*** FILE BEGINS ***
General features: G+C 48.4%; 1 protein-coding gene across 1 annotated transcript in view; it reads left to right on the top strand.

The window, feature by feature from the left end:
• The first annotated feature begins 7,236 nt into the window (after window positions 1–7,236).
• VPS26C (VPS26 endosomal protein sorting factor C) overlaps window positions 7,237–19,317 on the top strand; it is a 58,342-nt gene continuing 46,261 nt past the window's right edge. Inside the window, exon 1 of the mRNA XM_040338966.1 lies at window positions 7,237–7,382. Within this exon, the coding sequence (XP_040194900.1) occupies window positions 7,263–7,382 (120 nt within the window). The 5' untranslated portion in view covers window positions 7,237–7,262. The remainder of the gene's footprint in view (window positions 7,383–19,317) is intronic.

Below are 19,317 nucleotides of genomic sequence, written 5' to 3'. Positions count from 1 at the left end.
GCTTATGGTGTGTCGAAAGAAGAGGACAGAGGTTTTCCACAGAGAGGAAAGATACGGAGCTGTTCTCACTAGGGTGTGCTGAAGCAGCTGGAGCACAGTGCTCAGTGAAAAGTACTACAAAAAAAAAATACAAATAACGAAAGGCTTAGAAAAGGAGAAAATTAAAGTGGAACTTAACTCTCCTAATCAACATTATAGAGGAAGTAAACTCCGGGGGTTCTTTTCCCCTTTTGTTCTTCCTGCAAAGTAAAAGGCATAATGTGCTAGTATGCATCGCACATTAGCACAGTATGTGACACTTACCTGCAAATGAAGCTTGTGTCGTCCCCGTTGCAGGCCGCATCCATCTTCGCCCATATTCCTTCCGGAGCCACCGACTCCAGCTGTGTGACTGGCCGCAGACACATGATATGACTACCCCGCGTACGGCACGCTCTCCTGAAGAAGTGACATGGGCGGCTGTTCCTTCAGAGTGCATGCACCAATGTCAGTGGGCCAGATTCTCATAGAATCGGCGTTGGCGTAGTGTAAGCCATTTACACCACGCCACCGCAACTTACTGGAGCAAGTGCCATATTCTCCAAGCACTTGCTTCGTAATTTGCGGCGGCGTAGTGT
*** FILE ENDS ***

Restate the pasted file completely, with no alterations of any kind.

General features: G+C 48.4%; 1 protein-coding gene across 1 annotated transcript in view; it reads left to right on the top strand.

The window, feature by feature from the left end:
• The first annotated feature begins 7,236 nt into the window (after window positions 1–7,236).
• VPS26C (VPS26 endosomal protein sorting factor C) overlaps window positions 7,237–19,317 on the top strand; it is a 58,342-nt gene continuing 46,261 nt past the window's right edge. Inside the window, exon 1 of the mRNA XM_040338966.1 lies at window positions 7,237–7,382. Within this exon, the coding sequence (XP_040194900.1) occupies window positions 7,263–7,382 (120 nt within the window). The 5' untranslated portion in view covers window positions 7,237–7,262. The remainder of the gene's footprint in view (window positions 7,383–19,317) is intronic.

Below are 19,317 nucleotides of genomic sequence, written 5' to 3'. Positions count from 1 at the left end.
GCTTATGGTGTGTCGAAAGAAGAGGACAGAGGTTTTCCACAGAGAGGAAAGATACGGAGCTGTTCTCACTAGGGTGTGCTGAAGCAGCTGGAGCACAGTGCTCAGTGAAAAGTACTACAAAAAAAAAATACAAATAACGAAAGGCTTAGAAAAGGAGAAAATTAAAGTGGAACTTAACTCTCCTAATCAACATTATAGAGGAAGTAAACTCCGGGGGTTCTTTTCCCCTTTTGTTCTTCCTGCAAAGTAAAAGGCATAATGTGCTAGTATGCATCGCACATTAGCACAGTATGTGACACTTACCTGCAAATGAAGCTTGTGTCGTCCCCGTTGCAGGCCGCATCCATCTTCGCCCATATTCCTTCCGGAGCCACCGACTCCAGCTGTGTGACTGGCCGCAGACACATGATATGACTACCCCGCGTACGGCACGCTCTCCTGAAGAAGTGACATGGGCGGCTGTTCCTTCAGAGTGCATGCACCAATGTCAGTGGGCCAGATTCTCATAGAATCGGCGTTGGCGTAGTGTAAGCCATTTACACCACGCCACCGCAACTTACTGGAGCAAGTGCCATATTCTCCAAGCACTTGCTTCGTAATTTGCGGCGGCGTAGTGT